House of Fraser eyes return to the stock market

Department store chain House of Fraser (HoF), owner of Edinburgh institution Jenners, is considering a possible return to the stock market after an absence of more than seven years.
Picture: PAPicture: PA
Picture: PA

The 161-year-old business, which has been the subject of takeover interest in the past year, could be valued at between £200 million and £300m if a flotation goes ahead.

Chairman Don McCarthy and his family hold a 20 per cent stake in the business, with a further 49 per cent in the hands of representatives of failed Icelandic banks, who took control of the shares when previous owner Baugur collapsed in 2009.

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Founded in 1849 as a drapery shop on the corner of Argyle Street and Buchanan Street in Glasgow, the chain now has 61 stores across the UK and Ireland, covering almost five million square feet of selling space, and generated sales of £1.2 billion last year. The firm employs 7,300 people directly as well as 12,000 concession staff.

HoF is believed to have held takeover talks in recent months with Sports Direct founder Mike Ashley and the Qatari royal family, but is now considering a possible return to public ownership.

In 2006, it was snapped up by a group of investors led by Jon Asgeir Johannesson’s Baugur Group in a £350m deal backed by HBOS. Other chains in the Baugur portfolio at the time included toy store Hamleys and frozen foods chain Iceland.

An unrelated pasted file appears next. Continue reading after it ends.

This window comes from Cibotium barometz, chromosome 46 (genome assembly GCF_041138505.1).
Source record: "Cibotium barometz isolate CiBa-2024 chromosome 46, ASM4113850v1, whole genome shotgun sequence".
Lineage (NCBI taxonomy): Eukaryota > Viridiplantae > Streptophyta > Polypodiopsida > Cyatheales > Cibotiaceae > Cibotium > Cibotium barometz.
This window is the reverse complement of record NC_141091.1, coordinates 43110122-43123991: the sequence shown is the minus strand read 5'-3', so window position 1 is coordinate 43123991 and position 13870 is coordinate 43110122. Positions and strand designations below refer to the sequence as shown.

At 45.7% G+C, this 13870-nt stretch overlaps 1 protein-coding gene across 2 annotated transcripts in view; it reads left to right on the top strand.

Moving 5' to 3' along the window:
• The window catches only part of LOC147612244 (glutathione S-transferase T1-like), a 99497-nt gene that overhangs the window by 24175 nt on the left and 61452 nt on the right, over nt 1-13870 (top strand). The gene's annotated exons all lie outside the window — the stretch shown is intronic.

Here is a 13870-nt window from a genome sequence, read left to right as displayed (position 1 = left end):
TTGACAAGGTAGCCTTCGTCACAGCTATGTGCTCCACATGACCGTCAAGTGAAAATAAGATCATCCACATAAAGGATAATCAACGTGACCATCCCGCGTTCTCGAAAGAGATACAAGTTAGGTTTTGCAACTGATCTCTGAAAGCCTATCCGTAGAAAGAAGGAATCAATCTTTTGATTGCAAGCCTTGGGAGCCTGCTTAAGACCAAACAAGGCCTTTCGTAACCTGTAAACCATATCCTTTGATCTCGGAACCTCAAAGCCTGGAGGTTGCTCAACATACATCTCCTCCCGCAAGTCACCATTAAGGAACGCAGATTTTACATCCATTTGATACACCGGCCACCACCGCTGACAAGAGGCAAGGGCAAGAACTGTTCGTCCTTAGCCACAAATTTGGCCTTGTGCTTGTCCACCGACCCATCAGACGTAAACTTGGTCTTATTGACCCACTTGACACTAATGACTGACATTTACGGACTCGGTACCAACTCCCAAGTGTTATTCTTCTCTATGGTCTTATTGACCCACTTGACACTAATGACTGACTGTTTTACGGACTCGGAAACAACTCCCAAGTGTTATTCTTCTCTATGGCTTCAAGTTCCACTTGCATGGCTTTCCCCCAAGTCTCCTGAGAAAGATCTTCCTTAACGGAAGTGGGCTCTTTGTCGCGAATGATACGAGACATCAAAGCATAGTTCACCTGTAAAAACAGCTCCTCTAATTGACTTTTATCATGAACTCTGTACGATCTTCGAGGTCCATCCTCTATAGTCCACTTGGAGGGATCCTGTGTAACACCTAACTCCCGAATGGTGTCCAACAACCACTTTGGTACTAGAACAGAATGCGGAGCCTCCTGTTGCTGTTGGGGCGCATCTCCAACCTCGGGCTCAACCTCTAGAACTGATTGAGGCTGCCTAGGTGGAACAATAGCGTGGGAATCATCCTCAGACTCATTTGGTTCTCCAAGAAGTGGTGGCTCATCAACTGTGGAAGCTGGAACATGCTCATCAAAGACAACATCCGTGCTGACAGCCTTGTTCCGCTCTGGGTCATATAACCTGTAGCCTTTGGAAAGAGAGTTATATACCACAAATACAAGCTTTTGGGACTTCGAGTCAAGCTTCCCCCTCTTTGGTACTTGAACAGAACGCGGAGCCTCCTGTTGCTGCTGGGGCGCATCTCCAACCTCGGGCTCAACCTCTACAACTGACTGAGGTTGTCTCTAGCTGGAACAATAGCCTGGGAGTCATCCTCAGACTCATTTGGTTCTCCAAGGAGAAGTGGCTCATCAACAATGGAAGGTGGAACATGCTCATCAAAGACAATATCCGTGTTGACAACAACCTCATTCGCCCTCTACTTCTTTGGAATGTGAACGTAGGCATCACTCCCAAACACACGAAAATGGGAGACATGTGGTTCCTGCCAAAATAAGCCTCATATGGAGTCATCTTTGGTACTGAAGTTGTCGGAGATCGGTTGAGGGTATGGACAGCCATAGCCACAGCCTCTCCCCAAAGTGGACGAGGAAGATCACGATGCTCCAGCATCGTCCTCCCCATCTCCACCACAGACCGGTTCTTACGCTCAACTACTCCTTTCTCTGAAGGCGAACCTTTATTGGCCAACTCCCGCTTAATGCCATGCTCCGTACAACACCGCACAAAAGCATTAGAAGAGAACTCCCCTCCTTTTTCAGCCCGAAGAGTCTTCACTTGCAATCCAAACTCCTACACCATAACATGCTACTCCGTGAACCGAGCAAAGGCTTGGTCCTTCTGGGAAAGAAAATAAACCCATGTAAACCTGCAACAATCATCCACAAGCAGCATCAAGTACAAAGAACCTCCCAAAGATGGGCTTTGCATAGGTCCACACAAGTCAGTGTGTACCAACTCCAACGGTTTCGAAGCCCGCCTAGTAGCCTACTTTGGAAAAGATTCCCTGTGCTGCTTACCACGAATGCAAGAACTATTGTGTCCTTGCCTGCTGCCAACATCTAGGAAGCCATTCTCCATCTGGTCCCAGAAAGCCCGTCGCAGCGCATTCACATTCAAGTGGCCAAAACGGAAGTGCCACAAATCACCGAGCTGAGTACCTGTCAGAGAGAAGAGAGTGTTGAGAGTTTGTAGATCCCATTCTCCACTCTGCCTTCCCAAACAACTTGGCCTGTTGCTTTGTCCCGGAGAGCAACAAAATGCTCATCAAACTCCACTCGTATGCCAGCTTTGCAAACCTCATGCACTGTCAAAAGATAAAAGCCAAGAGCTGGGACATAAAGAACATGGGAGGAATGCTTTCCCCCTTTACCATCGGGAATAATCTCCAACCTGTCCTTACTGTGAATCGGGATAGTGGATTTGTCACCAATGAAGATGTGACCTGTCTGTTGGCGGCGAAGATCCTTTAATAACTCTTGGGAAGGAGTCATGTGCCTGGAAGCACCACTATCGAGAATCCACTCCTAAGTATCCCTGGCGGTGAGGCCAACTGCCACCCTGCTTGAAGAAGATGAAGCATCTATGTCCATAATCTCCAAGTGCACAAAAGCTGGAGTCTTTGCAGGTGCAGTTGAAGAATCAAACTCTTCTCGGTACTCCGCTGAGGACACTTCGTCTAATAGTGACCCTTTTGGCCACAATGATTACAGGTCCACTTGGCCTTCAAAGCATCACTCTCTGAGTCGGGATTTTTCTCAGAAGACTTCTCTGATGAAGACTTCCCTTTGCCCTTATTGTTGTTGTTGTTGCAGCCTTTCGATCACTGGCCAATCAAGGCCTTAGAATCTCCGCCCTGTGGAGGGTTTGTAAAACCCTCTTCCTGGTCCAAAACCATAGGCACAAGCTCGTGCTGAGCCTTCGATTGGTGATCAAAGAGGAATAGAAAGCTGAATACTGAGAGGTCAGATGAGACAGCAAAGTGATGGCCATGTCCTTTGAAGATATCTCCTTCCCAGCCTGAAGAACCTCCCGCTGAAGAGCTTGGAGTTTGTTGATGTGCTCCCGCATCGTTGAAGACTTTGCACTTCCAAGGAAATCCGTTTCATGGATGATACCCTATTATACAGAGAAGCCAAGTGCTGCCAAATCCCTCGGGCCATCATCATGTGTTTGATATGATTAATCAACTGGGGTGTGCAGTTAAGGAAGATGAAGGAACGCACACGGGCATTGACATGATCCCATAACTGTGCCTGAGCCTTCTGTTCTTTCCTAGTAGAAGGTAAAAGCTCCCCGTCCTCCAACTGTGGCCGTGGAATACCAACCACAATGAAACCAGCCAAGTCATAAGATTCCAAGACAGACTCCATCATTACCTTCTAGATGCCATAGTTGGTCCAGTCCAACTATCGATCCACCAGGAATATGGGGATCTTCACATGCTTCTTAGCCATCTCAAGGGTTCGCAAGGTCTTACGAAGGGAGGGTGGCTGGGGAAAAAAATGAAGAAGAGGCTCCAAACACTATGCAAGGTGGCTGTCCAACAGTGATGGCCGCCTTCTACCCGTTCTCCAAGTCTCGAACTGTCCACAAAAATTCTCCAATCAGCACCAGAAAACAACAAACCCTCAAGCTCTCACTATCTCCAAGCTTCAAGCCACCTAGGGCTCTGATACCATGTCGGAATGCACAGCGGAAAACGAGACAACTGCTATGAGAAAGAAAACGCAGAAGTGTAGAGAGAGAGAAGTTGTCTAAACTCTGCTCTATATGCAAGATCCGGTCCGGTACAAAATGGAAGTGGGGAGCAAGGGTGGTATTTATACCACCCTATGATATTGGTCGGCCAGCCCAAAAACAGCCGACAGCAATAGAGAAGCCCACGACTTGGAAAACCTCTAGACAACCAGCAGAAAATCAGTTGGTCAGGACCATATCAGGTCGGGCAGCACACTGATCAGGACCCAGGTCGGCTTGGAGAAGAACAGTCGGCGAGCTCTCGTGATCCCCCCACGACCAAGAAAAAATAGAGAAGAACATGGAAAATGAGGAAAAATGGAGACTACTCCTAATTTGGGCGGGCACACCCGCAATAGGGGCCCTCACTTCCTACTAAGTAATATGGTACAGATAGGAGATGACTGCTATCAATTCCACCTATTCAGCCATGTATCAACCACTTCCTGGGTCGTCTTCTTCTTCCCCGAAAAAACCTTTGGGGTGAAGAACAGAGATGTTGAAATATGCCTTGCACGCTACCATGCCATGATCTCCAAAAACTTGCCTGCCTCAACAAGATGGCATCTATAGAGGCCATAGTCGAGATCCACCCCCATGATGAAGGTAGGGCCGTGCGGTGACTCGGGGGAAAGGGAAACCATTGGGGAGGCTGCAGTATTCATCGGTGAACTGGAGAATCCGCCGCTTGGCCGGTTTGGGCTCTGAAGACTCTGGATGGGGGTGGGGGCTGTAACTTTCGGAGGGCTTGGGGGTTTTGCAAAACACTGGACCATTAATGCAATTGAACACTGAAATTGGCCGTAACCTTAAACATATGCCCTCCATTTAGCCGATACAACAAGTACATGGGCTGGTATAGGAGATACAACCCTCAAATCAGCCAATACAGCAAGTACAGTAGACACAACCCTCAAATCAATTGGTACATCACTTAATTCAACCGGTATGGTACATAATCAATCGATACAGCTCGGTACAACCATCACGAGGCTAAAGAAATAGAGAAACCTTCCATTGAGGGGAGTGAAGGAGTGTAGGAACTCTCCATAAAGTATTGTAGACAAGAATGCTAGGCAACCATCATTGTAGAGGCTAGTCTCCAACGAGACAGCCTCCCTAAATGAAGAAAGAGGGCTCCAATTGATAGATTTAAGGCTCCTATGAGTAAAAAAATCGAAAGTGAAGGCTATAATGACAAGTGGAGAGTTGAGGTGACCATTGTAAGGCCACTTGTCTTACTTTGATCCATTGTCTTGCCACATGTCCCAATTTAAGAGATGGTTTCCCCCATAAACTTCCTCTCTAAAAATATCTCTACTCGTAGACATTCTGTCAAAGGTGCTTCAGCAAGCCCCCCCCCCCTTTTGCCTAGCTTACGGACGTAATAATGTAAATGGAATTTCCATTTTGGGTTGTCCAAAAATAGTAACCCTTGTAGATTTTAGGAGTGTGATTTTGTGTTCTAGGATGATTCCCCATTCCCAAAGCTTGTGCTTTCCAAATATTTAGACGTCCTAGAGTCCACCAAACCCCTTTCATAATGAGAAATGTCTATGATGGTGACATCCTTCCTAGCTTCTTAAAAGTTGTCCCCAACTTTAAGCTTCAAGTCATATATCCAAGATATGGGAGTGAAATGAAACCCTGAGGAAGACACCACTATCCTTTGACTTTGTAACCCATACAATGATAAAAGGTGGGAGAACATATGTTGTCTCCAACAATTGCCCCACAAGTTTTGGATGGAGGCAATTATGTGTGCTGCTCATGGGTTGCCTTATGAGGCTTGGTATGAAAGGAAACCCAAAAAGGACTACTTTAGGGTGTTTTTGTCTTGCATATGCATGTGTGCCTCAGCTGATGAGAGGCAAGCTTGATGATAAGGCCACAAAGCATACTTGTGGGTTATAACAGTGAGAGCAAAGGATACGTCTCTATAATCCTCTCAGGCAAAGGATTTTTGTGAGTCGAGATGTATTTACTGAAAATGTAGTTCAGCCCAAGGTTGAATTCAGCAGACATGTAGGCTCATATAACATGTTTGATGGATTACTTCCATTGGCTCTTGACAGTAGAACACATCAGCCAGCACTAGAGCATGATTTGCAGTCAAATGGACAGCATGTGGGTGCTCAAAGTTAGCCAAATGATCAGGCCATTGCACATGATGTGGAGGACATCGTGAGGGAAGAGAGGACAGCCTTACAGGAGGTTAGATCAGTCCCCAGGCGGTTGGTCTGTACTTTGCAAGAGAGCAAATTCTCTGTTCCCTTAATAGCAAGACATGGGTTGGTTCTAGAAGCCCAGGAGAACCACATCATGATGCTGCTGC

Reports yesterday said the float plans were being led by veteran retailer McCarthy, but are at an early stage and may come to nothing. Other major shareholders include entrepreneur Sir Tom Hunter and Lloyds Banking Group, which inherited its stake after merging with HBOS in 2009.

A spokesman for Hunter, who made his fortune when he sold his Sports Division chain to rival JJB, said the tycoon would not comment. Lloyds also remained tight-lipped.

HoF recently unveiled record sales and profits in the face of “difficult” market conditions as it benefited from the boom in internet shopping. The chain posted a gross profit of £403.8m for the year to 26 January, an ­increase of 4.3 per cent on the previous year.

Sales grew 3.3 per cent on a like-for-like basis to £1.2bn, boosted by a 53 per cent jump in online takings, which account for almost 11 per cent of the total.

Along with rivals including John Lewis and Next, HoF has been revamping its online offering and customers can now shop for more than 1,300 brands via its website.

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In a bid to grab a larger slice of the internet shopping market, the firm is introducing deliveries seven days a week, with shoppers who buy goods online before midnight able to receive them between 6pm and 10pm the next day. HoF is also planning to introduce same day deliveries to selected branches by Christmas, allowing customers to order online until 11am and pick up their items from 5pm.

HoF listed on the stock market in 1948 and bought London department store Harrods in 1959. It remained a public company until 1985, when it was bought by Mohamed Al Fayed in a £615m deal.

The chain returned to the market in 1994, although Al Fayed retained the separate Harrods business before selling it to the Qatari royal family for £1.5bn three years ago.

HoF did not respond to requests for comment yesterday.